Trees - Autumn Colors Why Do Leaves Change Color?

Plant cells contain chlorophyll, which is green. They also contain tiny grains of yellow and red-orange plant pigments, carotenoids. The yellow pigment, xanthophyll, is also present in egg yolks. The red-orange pigment, carotene, gives carrots their orange color. We don’t see the color from these pigments during the summer because they are small and their color is hidden by the more prevalent chlorphyll.

As daylight hours begin to shorten, changes take place in trees and they begin to prepare for the winter months. Chlorophyll is no longer needed for food production. It begins to break down and lose its color. This allows the carotenoids to show their colors. Leaves turn yellow or red-orange, the most common autumn colors.

Other pigments, anthocyanins, are linked with bright red, maroon, purple and blue colors. These pigments are not present in the leaves during the summer. In autumn, a layer of cells forms between the leaf and branch. This layer eventually stops the flow of water and nutrients into the leaf. It also prevents sugars from passing from the leaf to the tree. The rising amounts of sugars in the leaf combine with bright sunlight to form anthocyanins (water soluble pigments). The brightest red leaf contains the greatest amount of sugar. Soil characteristics also affect the pigments: acid soil produces bright reds and alkaline soil produces purples and blues.

Different combinations of these three pigments - chlorophyll, carotenoids and anthocyanins - result in the beautiful colors we enjoy seeing in autumn.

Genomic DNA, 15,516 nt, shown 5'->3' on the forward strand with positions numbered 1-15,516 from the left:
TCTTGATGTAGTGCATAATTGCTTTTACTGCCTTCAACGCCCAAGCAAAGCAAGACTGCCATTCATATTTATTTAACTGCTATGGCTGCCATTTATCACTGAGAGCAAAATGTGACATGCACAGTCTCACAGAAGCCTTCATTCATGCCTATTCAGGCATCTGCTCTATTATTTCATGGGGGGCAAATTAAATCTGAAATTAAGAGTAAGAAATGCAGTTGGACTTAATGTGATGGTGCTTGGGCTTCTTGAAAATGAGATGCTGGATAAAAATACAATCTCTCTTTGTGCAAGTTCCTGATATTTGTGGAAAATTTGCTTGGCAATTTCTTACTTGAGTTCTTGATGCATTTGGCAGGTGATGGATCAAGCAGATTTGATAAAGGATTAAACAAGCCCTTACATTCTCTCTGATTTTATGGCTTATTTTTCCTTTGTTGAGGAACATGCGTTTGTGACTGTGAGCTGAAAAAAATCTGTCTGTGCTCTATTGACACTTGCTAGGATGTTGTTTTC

Key factors causing leaves to turn color are the lessening hours of light and a sudden cold snap. Leaves may be especially beautiful if there is plenty of rain in September followed by lots of sunny days and cold nights in October.

Tree examples in PWC include:

Common Name
Botanical Name
Autumn Colors
Wildlife Connection
Tulip tree Liriodendron tulipifera bright yellow foliage seeds are eaten by squirrels and cardnals
Red Maple Acer Rubus red foliage seeds are eaten by wild turkey, squirrels, rabbits, porcupines and small rodents; twigs heavily browsed by deer; beavers use bark as food
Oaks Quercus sp. muted browns to reddish-orange foliage acorns are eaten by deer, raccoon, squirrels, rabbits, opossum and smaller rodents
Hornbeam Carpinus caroliniana orange and red beaver, squirrels and rabbits use the bark, buds or seeds
American Beech Fagus grandiflora muted yellows; leaves remain
on branches well into winter
nuts are eaten by wild turkey, squirrels and racoons
Hickories Carya sp. muted yellows nuts are eaten by wood duck, wild turkey, jays, woodpeckers, squirrels; deer browse on twigs